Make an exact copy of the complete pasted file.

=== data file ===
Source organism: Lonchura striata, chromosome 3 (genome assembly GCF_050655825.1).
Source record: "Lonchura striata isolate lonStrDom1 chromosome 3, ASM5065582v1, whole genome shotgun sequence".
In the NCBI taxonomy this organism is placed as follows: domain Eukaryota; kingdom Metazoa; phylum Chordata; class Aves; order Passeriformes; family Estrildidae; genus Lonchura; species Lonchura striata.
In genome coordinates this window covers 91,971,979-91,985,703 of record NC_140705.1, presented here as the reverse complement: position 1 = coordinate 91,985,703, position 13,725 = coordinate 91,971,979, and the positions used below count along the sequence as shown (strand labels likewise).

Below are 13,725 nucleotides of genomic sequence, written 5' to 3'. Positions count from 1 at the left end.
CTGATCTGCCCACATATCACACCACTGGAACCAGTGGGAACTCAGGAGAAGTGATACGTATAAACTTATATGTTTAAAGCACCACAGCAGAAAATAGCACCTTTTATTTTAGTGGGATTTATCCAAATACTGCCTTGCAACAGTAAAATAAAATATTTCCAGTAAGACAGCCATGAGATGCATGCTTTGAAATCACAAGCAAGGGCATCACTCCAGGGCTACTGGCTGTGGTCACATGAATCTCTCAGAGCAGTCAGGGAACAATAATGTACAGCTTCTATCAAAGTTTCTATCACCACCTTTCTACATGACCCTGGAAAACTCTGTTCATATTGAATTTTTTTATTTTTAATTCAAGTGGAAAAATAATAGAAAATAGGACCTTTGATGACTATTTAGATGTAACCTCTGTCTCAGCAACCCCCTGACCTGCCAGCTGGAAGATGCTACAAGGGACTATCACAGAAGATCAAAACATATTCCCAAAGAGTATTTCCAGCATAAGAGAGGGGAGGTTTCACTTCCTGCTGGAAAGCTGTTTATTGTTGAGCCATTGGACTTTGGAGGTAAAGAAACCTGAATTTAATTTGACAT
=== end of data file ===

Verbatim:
Source organism: Lonchura striata, chromosome 3 (genome assembly GCF_050655825.1).
Source record: "Lonchura striata isolate lonStrDom1 chromosome 3, ASM5065582v1, whole genome shotgun sequence".
In the NCBI taxonomy this organism is placed as follows: domain Eukaryota; kingdom Metazoa; phylum Chordata; class Aves; order Passeriformes; family Estrildidae; genus Lonchura; species Lonchura striata.
In genome coordinates this window covers 91,971,979-91,985,703 of record NC_140705.1, presented here as the reverse complement: position 1 = coordinate 91,985,703, position 13,725 = coordinate 91,971,979, and the positions used below count along the sequence as shown (strand labels likewise).

Below are 13,725 nucleotides of genomic sequence, written 5' to 3'. Positions count from 1 at the left end.
CTGATCTGCCCACATATCACACCACTGGAACCAGTGGGAACTCAGGAGAAGTGATACGTATAAACTTATATGTTTAAAGCACCACAGCAGAAAATAGCACCTTTTATTTTAGTGGGATTTATCCAAATACTGCCTTGCAACAGTAAAATAAAATATTTCCAGTAAGACAGCCATGAGATGCATGCTTTGAAATCACAAGCAAGGGCATCACTCCAGGGCTACTGGCTGTGGTCACATGAATCTCTCAGAGCAGTCAGGGAACAATAATGTACAGCTTCTATCAAAGTTTCTATCACCACCTTTCTACATGACCCTGGAAAACTCTGTTCATATTGAATTTTTTTATTTTTAATTCAAGTGGAAAAATAATAGAAAATAGGACCTTTGATGACTATTTAGATGTAACCTCTGTCTCAGCAACCCCCTGACCTGCCAGCTGGAAGATGCTACAAGGGACTATCACAGAAGATCAAAACATATTCCCAAAGAGTATTTCCAGCATAAGAGAGGGGAGGTTTCACTTCCTGCTGGAAAGCTGTTTATTGTTGAGCCATTGGACTTTGGAGGTAAAGAAACCTGAATTTAATTTGACAT